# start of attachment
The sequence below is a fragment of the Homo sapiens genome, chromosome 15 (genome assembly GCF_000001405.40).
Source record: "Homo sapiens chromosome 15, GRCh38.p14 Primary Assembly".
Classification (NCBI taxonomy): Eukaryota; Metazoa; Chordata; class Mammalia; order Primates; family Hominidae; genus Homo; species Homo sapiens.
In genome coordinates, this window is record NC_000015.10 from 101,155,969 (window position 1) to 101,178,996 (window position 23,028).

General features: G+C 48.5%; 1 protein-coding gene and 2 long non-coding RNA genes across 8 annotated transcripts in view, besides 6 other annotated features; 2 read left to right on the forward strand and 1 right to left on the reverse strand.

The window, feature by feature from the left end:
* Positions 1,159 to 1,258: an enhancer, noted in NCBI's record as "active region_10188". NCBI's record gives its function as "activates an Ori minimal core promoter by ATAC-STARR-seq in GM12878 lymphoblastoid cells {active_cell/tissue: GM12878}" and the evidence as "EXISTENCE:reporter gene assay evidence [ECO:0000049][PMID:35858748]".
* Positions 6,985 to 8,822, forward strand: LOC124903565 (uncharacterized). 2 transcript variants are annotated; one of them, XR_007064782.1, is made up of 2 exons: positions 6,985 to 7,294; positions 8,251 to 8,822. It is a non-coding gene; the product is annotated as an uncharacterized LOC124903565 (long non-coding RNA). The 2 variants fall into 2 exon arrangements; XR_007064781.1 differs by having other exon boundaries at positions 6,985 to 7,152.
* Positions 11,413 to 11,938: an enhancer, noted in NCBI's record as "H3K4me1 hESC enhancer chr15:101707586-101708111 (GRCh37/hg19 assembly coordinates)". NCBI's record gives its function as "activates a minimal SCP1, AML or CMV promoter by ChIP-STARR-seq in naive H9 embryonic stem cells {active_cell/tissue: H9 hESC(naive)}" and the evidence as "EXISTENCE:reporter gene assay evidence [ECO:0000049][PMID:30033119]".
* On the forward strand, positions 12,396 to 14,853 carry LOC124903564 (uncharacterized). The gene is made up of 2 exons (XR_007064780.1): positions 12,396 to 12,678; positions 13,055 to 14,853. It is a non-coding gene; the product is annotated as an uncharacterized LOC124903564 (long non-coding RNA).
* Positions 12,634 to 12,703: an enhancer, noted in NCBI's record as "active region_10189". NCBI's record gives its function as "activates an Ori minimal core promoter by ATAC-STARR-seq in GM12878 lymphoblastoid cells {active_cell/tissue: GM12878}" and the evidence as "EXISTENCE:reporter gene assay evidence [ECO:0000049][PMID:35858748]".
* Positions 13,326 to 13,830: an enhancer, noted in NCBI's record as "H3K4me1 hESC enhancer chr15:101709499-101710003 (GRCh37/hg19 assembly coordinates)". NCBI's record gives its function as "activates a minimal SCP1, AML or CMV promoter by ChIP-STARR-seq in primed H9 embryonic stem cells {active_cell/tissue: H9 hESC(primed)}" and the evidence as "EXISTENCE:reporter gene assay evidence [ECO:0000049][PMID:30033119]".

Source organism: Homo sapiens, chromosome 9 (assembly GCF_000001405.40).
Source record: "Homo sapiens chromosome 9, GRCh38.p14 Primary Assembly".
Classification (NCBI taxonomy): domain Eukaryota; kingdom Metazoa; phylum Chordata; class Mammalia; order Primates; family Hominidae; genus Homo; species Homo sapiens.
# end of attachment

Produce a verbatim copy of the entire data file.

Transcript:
The sequence below is a fragment of the Homo sapiens genome, chromosome 15 (genome assembly GCF_000001405.40).
Source record: "Homo sapiens chromosome 15, GRCh38.p14 Primary Assembly".
Classification (NCBI taxonomy): Eukaryota; Metazoa; Chordata; class Mammalia; order Primates; family Hominidae; genus Homo; species Homo sapiens.
In genome coordinates, this window is record NC_000015.10 from 101,155,969 (window position 1) to 101,178,996 (window position 23,028).

General features: G+C 48.5%; 1 protein-coding gene and 2 long non-coding RNA genes across 8 annotated transcripts in view, besides 6 other annotated features; 2 read left to right on the forward strand and 1 right to left on the reverse strand.

The window, feature by feature from the left end:
* Positions 1,159 to 1,258: an enhancer, noted in NCBI's record as "active region_10188". NCBI's record gives its function as "activates an Ori minimal core promoter by ATAC-STARR-seq in GM12878 lymphoblastoid cells {active_cell/tissue: GM12878}" and the evidence as "EXISTENCE:reporter gene assay evidence [ECO:0000049][PMID:35858748]".
* Positions 6,985 to 8,822, forward strand: LOC124903565 (uncharacterized). 2 transcript variants are annotated; one of them, XR_007064782.1, is made up of 2 exons: positions 6,985 to 7,294; positions 8,251 to 8,822. It is a non-coding gene; the product is annotated as an uncharacterized LOC124903565 (long non-coding RNA). The 2 variants fall into 2 exon arrangements; XR_007064781.1 differs by having other exon boundaries at positions 6,985 to 7,152.
* Positions 11,413 to 11,938: an enhancer, noted in NCBI's record as "H3K4me1 hESC enhancer chr15:101707586-101708111 (GRCh37/hg19 assembly coordinates)". NCBI's record gives its function as "activates a minimal SCP1, AML or CMV promoter by ChIP-STARR-seq in naive H9 embryonic stem cells {active_cell/tissue: H9 hESC(naive)}" and the evidence as "EXISTENCE:reporter gene assay evidence [ECO:0000049][PMID:30033119]".
* On the forward strand, positions 12,396 to 14,853 carry LOC124903564 (uncharacterized). The gene is made up of 2 exons (XR_007064780.1): positions 12,396 to 12,678; positions 13,055 to 14,853. It is a non-coding gene; the product is annotated as an uncharacterized LOC124903564 (long non-coding RNA).
* Positions 12,634 to 12,703: an enhancer, noted in NCBI's record as "active region_10189". NCBI's record gives its function as "activates an Ori minimal core promoter by ATAC-STARR-seq in GM12878 lymphoblastoid cells {active_cell/tissue: GM12878}" and the evidence as "EXISTENCE:reporter gene assay evidence [ECO:0000049][PMID:35858748]".
* Positions 13,326 to 13,830: an enhancer, noted in NCBI's record as "H3K4me1 hESC enhancer chr15:101709499-101710003 (GRCh37/hg19 assembly coordinates)". NCBI's record gives its function as "activates a minimal SCP1, AML or CMV promoter by ChIP-STARR-seq in primed H9 embryonic stem cells {active_cell/tissue: H9 hESC(primed)}" and the evidence as "EXISTENCE:reporter gene assay evidence [ECO:0000049][PMID:30033119]".

Source organism: Homo sapiens, chromosome 9 (assembly GCF_000001405.40).
Source record: "Homo sapiens chromosome 9, GRCh38.p14 Primary Assembly".
Classification (NCBI taxonomy): domain Eukaryota; kingdom Metazoa; phylum Chordata; class Mammalia; order Primates; family Hominidae; genus Homo; species Homo sapiens.